Have you noticed the young men who brag about sexual conquests tends to be the overprotective fathers once they have daughters. Their perspective is to protect their daughters from the kind of creep they were in their youth. Why is that? These boys have matured into men. A committed relationship has shown them there is more to relationships than sex. Finding that special someone created a connectivity that makes sex special. And the fathering instinct to protect their young make dad’s radar to creeps extra sensitive.
Parents want to protect their children from the mistakes and heartaches they experienced. But it can be hard to talk about the road you went down sexually. All of us don’t like the thought of picturing our parents having sex. Adding the vague possibility that they might have had a relationship with others boggles the mind. Yet, that conversation may be the one thing that will keep your son or daughter from a lifetime of regret.
Abstinence needs to be clearly defined
Abstinence is the only real solution for keeping young people safe from STD and unplanned pregnancies. Abstinence helps them avoid the emotional damage as well. This damage can skew their view on relationships in the future and create anxiety over surrendering their virginity. True abstinence goes beyond avoiding intercourse. There is still emotional damage as well as chances of contracting STDs if they engage in oral and anal sex. They may not technically lose their virginity but these kinds of sexual experimentation leaves the same emotional damage in its wake. So, as uncomfortable as it may be talk to your kids about it, make the effort.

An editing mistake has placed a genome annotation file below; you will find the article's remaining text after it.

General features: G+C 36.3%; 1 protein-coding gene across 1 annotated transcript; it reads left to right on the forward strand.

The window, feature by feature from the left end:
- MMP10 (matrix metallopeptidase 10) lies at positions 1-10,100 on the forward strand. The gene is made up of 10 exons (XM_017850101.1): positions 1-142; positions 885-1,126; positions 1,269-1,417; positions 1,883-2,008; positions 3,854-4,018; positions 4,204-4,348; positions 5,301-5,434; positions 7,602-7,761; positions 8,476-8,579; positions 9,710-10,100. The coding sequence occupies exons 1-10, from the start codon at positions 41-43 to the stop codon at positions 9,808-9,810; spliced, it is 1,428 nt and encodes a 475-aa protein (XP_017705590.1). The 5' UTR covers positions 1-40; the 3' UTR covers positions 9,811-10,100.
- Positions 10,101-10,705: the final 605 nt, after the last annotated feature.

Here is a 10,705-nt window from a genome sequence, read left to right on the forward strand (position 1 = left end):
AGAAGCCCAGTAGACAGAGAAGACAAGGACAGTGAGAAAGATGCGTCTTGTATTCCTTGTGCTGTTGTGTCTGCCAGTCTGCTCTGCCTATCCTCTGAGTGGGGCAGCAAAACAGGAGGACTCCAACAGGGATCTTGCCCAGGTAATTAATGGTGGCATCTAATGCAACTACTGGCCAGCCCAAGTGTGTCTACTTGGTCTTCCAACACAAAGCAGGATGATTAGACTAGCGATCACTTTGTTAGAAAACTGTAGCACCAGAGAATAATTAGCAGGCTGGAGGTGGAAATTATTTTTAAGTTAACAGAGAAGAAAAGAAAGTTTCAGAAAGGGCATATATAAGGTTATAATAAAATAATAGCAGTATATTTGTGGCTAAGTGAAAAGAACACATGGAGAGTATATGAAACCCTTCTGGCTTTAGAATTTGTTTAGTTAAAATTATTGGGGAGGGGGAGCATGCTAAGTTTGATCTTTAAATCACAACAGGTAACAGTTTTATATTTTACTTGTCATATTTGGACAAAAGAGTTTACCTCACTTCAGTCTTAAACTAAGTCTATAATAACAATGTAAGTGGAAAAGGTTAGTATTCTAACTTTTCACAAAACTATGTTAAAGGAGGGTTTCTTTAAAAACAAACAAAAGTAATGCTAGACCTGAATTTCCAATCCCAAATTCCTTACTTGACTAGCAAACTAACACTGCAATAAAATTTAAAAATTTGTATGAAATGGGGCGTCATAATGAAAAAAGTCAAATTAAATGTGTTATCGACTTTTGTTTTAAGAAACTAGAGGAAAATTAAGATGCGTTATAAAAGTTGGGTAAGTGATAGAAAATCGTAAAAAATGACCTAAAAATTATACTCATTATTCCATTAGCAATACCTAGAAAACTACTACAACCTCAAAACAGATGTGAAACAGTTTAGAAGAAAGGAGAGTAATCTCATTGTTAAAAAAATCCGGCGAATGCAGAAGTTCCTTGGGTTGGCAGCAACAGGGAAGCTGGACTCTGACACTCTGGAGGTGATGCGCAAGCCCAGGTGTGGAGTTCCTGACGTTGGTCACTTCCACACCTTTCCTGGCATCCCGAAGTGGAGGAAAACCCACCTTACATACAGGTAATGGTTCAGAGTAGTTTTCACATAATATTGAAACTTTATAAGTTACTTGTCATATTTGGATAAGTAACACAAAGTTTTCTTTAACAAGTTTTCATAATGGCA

One important factor to help your child succeed in abstinence is to keep them engaged in other activities. Focusing all that hormonal energy into art, sports, academics or community outreach projects can build positive affirmation that gives their self-esteem a boost.
Once the sexual experiment box is open, it is hard to repack—like the returned item that doesn’t fit back in the box exactly the same. Premature sex can ruin the joy of sharing intimacy with that one special someone. Comparisons and competition to perform better than a previous lover is something no one wants to deal with especially a teen.
Remove the shame